A recent parliamentary report from Japan has exposed the dark history of the country’s former eugenics laws, revealing that around 25,000 individuals underwent forced sterilizations, most of whom did not give their consent. Shockingly, some of the victims were children as young as nine years old, who believed they were receiving legitimate medical treatment.
The eugenics laws were enacted from 1948 to 1966 and targeted people with intellectual disabilities, mental illness, or hereditary disorders, as the government sought to prevent the birth of what they deemed “inferior” children. These laws were also driven by a desire to combat food shortages after World War II by reducing population rates. Although the legislation ended in 1966, eugenic propaganda continued to circulate, with a high school textbook from the 1970s still touting government efforts to improve the genetic predisposition of the public.
A previous report, conducted several years ago, shed light on cases in which deaf individuals were coerced into undergoing abortions and sterilizations, though the number of affected people was significantly smaller at that time. The recent report acknowledges the staggering scale of the issue, with 25,000 victims coming forward.
In response to the revelations, Chief Cabinet Secretary Hirokazu Matsuno issued a public apology on behalf of the Japanese government. In 2019, legislation was passed to compensate victims, with a set amount of ¥3.2 million (approximately $22,000) per person. However, some argue that this sum is inadequate, and there are calls for a reexamination of the compensation law to provide fair reparation.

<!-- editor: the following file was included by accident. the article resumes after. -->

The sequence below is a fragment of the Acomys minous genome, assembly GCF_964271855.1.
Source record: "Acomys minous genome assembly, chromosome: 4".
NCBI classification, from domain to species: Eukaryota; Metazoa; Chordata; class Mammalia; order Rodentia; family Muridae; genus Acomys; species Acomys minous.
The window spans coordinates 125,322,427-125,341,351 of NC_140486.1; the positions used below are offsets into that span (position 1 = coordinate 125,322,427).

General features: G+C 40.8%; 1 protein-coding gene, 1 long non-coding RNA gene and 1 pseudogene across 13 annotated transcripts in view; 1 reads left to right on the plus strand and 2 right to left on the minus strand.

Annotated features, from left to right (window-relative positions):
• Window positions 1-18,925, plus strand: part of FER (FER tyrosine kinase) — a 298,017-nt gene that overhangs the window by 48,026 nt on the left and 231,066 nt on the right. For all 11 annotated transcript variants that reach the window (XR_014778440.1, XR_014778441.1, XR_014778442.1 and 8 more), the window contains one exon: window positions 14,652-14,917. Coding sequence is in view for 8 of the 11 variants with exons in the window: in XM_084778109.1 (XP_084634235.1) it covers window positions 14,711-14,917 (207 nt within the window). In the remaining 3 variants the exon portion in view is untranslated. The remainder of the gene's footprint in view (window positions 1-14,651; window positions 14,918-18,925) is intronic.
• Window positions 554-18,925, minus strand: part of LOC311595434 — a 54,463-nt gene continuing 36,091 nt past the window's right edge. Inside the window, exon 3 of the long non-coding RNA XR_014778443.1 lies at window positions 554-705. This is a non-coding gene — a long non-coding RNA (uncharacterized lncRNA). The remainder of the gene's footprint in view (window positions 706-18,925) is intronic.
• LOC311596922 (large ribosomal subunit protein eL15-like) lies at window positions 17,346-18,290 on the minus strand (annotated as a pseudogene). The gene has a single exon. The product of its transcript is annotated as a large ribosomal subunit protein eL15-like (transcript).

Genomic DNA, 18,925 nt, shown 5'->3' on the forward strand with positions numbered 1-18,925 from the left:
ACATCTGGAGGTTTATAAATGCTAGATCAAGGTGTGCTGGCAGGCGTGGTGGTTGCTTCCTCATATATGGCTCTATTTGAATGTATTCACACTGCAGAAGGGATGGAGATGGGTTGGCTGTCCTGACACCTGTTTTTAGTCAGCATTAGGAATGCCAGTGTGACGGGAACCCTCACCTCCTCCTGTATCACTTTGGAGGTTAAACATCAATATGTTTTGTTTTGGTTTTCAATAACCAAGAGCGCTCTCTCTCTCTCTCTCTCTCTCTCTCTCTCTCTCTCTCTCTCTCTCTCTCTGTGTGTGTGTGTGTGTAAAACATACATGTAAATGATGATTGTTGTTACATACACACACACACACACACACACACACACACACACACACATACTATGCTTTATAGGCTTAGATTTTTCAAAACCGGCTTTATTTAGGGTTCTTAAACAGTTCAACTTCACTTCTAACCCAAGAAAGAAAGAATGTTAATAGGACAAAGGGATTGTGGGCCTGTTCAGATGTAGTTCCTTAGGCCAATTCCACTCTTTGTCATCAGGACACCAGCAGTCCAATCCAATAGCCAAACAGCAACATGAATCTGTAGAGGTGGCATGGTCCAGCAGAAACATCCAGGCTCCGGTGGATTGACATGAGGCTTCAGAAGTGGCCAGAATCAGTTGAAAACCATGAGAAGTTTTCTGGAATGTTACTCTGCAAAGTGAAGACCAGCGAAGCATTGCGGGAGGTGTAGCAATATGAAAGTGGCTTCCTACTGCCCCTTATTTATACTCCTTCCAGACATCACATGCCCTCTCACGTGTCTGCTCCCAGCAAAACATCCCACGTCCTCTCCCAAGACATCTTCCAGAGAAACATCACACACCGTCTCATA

While the report has been commended, the lawyers representing the victims assert that there are still unanswered questions from the government. They emphasize the need for transparency and comprehensive understanding, urging the legislature to address the reasons behind the creation of the law, the significant delay in amending it, and the lack of compensation for the victims.
One anonymous victim, now 80 years old, who was sterilized at the age of 14, expressed hopes that the government would take their suffering seriously and handle the issue with transparency instead of concealing it. The report marks an important step toward acknowledging the atrocities committed under the eugenics laws, but there is much more work to be done to ensure justice and prevent such a tragedy from ever happening again.